Flying over the moon
I don’t like flying, so usually I try to fall asleep before or during takeoff and to stay that way if I can. It might have seemed even easier to do Saturday, when I returned to Chicago from San Antonio. I’d been up until after midnight, packing and digesting my niece’s fifteenth birthday dinner (held at Chuy’s), I’d woken up several times during the night, and I got up at 4:35 a.m. to catch my 6:50 a.m. flight (selected because it was the most cost effective). I hadn’t slept well the night before, either, thanks to the pinched nerve and muscle spasms episode. And, as it turns out, I was also in the throes of late PMS, which drains me and my energy like a vampire. With all that going for me, you’d think I’d have passed out the moment I was seated.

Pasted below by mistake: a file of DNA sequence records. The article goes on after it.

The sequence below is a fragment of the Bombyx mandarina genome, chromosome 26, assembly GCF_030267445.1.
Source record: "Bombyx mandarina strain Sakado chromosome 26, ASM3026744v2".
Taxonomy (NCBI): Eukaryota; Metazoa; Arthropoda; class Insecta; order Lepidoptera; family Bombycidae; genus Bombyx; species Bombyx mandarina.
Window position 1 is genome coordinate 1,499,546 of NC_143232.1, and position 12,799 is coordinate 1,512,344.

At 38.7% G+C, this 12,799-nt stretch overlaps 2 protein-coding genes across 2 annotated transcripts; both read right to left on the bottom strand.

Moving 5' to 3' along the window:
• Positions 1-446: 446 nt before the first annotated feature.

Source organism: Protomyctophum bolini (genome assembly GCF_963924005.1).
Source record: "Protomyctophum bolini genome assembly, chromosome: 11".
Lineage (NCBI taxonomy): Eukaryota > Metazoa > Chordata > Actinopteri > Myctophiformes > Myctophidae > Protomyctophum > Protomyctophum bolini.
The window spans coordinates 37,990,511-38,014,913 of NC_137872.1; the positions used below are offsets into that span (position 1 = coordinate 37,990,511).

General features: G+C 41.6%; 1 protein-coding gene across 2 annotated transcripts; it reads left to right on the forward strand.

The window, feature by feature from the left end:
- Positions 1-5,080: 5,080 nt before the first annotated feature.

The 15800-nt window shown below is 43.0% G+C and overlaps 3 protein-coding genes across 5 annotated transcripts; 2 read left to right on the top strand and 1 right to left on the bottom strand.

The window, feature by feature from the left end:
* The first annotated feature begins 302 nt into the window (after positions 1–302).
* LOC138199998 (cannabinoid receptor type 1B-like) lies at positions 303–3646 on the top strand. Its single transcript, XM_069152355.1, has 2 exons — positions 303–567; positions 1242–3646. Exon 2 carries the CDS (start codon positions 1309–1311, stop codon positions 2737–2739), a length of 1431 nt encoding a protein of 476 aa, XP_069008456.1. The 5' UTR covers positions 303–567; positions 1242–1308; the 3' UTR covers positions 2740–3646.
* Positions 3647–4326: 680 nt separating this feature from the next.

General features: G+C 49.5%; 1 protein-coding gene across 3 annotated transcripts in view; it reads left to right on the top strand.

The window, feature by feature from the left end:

You’d be wrong. I was fully alert during the entire takeoff process and couldn’t even will my eyes closed.
As the Caribou Coffee slogan goes, “Life is short. Stay awake for it.” I’m glad I did. Before I succumbed to exhaustion mid-flight, I experienced something magical — the sensation of flying in the dark over the moon.
The sun had not quite risen, and when I looked out my port window, the just-past-full moon was beside and below me, and soon behind me, among the clouds in the deep blue sky. For a moment, my heart felt as though it were within touching distance of its strongest desire. I was so moved that, after making sure he wasn’t asleep, I tapped the shoulder of my seat mate, a stranger, and demanded that he “look at that.” He did, and said, “That’s pretty,” before he returned to staring at the bulwark in front of us.
“Cold-hearted orb that rules the night . . .” And my heart.
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